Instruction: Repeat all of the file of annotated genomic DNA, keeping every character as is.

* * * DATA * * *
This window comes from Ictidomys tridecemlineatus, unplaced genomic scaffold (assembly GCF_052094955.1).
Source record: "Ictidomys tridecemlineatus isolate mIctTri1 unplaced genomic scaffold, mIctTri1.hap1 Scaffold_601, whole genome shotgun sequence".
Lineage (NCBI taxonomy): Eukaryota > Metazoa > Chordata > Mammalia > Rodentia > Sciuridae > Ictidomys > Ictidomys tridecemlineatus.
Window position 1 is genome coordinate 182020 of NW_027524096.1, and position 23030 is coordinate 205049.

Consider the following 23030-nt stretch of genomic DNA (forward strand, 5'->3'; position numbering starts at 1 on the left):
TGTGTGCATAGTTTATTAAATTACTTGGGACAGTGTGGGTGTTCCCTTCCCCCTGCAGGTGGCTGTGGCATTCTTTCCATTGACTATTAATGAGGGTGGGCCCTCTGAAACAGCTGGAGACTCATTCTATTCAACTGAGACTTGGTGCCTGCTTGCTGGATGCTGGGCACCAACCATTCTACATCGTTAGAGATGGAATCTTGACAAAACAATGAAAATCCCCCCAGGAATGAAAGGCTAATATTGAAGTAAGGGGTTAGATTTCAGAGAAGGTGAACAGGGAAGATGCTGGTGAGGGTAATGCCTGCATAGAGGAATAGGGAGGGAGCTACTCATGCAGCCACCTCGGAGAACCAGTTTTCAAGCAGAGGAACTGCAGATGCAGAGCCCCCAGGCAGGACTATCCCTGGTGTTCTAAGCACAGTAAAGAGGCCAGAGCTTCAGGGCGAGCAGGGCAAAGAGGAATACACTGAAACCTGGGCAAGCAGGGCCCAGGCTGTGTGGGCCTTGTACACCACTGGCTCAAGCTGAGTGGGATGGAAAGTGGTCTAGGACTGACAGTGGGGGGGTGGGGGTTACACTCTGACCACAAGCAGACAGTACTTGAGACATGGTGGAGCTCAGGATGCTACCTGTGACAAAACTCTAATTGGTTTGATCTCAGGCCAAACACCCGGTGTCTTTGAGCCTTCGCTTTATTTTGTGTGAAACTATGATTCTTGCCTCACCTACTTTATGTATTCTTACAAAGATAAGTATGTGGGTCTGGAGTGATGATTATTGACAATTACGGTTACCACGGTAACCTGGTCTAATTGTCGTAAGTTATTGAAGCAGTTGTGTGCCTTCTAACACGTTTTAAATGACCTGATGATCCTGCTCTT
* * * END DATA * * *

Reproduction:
This window comes from Ictidomys tridecemlineatus, unplaced genomic scaffold (assembly GCF_052094955.1).
Source record: "Ictidomys tridecemlineatus isolate mIctTri1 unplaced genomic scaffold, mIctTri1.hap1 Scaffold_601, whole genome shotgun sequence".
Lineage (NCBI taxonomy): Eukaryota > Metazoa > Chordata > Mammalia > Rodentia > Sciuridae > Ictidomys > Ictidomys tridecemlineatus.
Window position 1 is genome coordinate 182020 of NW_027524096.1, and position 23030 is coordinate 205049.

Consider the following 23030-nt stretch of genomic DNA (forward strand, 5'->3'; position numbering starts at 1 on the left):
TGTGTGCATAGTTTATTAAATTACTTGGGACAGTGTGGGTGTTCCCTTCCCCCTGCAGGTGGCTGTGGCATTCTTTCCATTGACTATTAATGAGGGTGGGCCCTCTGAAACAGCTGGAGACTCATTCTATTCAACTGAGACTTGGTGCCTGCTTGCTGGATGCTGGGCACCAACCATTCTACATCGTTAGAGATGGAATCTTGACAAAACAATGAAAATCCCCCCAGGAATGAAAGGCTAATATTGAAGTAAGGGGTTAGATTTCAGAGAAGGTGAACAGGGAAGATGCTGGTGAGGGTAATGCCTGCATAGAGGAATAGGGAGGGAGCTACTCATGCAGCCACCTCGGAGAACCAGTTTTCAAGCAGAGGAACTGCAGATGCAGAGCCCCCAGGCAGGACTATCCCTGGTGTTCTAAGCACAGTAAAGAGGCCAGAGCTTCAGGGCGAGCAGGGCAAAGAGGAATACACTGAAACCTGGGCAAGCAGGGCCCAGGCTGTGTGGGCCTTGTACACCACTGGCTCAAGCTGAGTGGGATGGAAAGTGGTCTAGGACTGACAGTGGGGGGGTGGGGGTTACACTCTGACCACAAGCAGACAGTACTTGAGACATGGTGGAGCTCAGGATGCTACCTGTGACAAAACTCTAATTGGTTTGATCTCAGGCCAAACACCCGGTGTCTTTGAGCCTTCGCTTTATTTTGTGTGAAACTATGATTCTTGCCTCACCTACTTTATGTATTCTTACAAAGATAAGTATGTGGGTCTGGAGTGATGATTATTGACAATTACGGTTACCACGGTAACCTGGTCTAATTGTCGTAAGTTATTGAAGCAGTTGTGTGCCTTCTAACACGTTTTAAATGACCTGATGATCCTGCTCTT